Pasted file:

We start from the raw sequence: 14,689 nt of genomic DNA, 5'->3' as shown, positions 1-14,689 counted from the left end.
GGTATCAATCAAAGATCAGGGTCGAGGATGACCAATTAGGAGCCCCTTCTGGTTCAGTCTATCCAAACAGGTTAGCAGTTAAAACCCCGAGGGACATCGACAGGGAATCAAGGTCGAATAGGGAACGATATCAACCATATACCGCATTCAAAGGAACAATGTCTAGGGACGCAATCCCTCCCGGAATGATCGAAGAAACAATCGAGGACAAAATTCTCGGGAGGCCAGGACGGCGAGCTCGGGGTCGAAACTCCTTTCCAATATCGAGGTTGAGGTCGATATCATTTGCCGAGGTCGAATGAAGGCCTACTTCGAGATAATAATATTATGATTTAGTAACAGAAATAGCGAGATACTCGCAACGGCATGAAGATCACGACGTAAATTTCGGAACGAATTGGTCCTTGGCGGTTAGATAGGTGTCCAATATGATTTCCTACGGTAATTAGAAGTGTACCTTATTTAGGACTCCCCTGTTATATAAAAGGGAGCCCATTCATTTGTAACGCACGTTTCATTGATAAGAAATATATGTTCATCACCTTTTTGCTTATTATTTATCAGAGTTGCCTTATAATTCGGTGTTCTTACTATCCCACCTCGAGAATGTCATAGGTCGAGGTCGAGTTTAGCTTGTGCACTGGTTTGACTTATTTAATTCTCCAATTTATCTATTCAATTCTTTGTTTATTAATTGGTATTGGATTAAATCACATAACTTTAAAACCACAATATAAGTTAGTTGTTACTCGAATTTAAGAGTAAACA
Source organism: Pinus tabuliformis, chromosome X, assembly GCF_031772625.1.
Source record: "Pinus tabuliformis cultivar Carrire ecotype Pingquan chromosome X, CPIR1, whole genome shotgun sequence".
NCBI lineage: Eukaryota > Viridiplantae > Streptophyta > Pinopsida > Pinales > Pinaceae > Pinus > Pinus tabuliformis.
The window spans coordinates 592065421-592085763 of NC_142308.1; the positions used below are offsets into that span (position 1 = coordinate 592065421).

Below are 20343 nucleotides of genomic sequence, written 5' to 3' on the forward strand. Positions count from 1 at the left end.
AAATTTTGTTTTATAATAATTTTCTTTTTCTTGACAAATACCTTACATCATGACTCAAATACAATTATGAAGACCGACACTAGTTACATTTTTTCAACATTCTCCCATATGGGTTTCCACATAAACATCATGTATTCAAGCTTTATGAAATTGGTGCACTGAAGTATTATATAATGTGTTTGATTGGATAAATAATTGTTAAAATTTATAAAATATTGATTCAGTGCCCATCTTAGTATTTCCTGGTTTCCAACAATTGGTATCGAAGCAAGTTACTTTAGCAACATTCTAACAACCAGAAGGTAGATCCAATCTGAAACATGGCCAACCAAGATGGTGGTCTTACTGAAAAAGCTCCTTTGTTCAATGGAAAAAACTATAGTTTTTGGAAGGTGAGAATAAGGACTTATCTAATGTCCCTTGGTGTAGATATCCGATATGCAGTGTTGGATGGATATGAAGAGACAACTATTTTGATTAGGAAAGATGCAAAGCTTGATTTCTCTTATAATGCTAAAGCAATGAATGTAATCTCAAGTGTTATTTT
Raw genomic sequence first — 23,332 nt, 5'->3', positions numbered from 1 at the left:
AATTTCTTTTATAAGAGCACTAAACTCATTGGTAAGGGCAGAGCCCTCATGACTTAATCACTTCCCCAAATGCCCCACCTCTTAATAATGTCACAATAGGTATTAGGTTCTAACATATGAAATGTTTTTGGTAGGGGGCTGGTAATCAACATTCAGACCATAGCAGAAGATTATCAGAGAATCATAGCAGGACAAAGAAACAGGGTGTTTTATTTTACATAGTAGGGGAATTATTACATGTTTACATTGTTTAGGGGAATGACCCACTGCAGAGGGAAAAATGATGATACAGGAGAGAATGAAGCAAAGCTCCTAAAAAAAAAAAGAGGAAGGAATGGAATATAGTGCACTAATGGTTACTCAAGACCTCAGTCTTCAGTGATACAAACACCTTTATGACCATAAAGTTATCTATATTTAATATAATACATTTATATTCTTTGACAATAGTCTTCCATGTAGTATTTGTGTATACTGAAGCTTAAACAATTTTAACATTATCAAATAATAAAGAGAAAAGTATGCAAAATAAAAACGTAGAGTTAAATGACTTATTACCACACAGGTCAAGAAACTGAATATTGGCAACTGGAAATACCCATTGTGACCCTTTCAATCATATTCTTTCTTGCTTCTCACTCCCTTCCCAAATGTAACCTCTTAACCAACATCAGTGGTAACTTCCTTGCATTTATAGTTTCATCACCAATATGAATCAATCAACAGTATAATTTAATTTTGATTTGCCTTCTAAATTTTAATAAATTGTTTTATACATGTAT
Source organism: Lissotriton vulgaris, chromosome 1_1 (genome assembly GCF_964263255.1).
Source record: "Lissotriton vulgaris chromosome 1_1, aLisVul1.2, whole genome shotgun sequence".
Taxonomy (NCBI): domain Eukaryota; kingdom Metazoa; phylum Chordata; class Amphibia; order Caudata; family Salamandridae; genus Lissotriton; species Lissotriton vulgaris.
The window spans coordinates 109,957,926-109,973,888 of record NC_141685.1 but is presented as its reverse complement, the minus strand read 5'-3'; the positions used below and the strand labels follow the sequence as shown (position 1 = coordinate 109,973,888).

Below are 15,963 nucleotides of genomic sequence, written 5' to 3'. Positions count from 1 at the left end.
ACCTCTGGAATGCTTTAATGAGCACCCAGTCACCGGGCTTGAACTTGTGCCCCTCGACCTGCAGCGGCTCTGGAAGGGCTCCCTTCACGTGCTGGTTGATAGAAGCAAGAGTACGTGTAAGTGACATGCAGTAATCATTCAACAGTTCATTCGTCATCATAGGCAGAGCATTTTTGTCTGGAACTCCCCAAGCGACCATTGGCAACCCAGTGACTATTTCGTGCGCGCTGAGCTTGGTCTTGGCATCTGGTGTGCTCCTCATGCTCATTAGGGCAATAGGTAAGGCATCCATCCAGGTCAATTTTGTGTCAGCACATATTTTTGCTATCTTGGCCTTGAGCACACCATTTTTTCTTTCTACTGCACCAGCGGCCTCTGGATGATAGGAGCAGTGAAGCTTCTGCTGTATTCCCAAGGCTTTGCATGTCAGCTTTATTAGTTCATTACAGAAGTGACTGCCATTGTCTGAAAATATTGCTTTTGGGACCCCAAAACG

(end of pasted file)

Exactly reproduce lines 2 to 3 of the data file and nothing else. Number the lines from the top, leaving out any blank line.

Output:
GGTATCAATCAAAGATCAGGGTCGAGGATGACCAATTAGGAGCCCCTTCTGGTTCAGTCTATCCAAACAGGTTAGCAGTTAAAACCCCGAGGGACATCGACAGGGAATCAAGGTCGAATAGGGAACGATATCAACCATATACCGCATTCAAAGGAACAATGTCTAGGGACGCAATCCCTCCCGGAATGATCGAAGAAACAATCGAGGACAAAATTCTCGGGAGGCCAGGACGGCGAGCTCGGGGTCGAAACTCCTTTCCAATATCGAGGTTGAGGTCGATATCATTTGCCGAGGTCGAATGAAGGCCTACTTCGAGATAATAATATTATGATTTAGTAACAGAAATAGCGAGATACTCGCAACGGCATGAAGATCACGACGTAAATTTCGGAACGAATTGGTCCTTGGCGGTTAGATAGGTGTCCAATATGATTTCCTACGGTAATTAGAAGTGTACCTTATTTAGGACTCCCCTGTTATATAAAAGGGAGCCCATTCATTTGTAACGCACGTTTCATTGATAAGAAATATATGTTCATCACCTTTTTGCTTATTATTTATCAGAGTTGCCTTATAATTCGGTGTTCTTACTATCCCACCTCGAGAATGTCATAGGTCGAGGTCGAGTTTAGCTTGTGCACTGGTTTGACTTATTTAATTCTCCAATTTATCTATTCAATTCTTTGTTTATTAATTGGTATTGGATTAAATCACATAACTTTAAAACCACAATATAAGTTAGTTGTTACTCGAATTTAAGAGTAAACA
Source organism: Pinus tabuliformis, chromosome X, assembly GCF_031772625.1.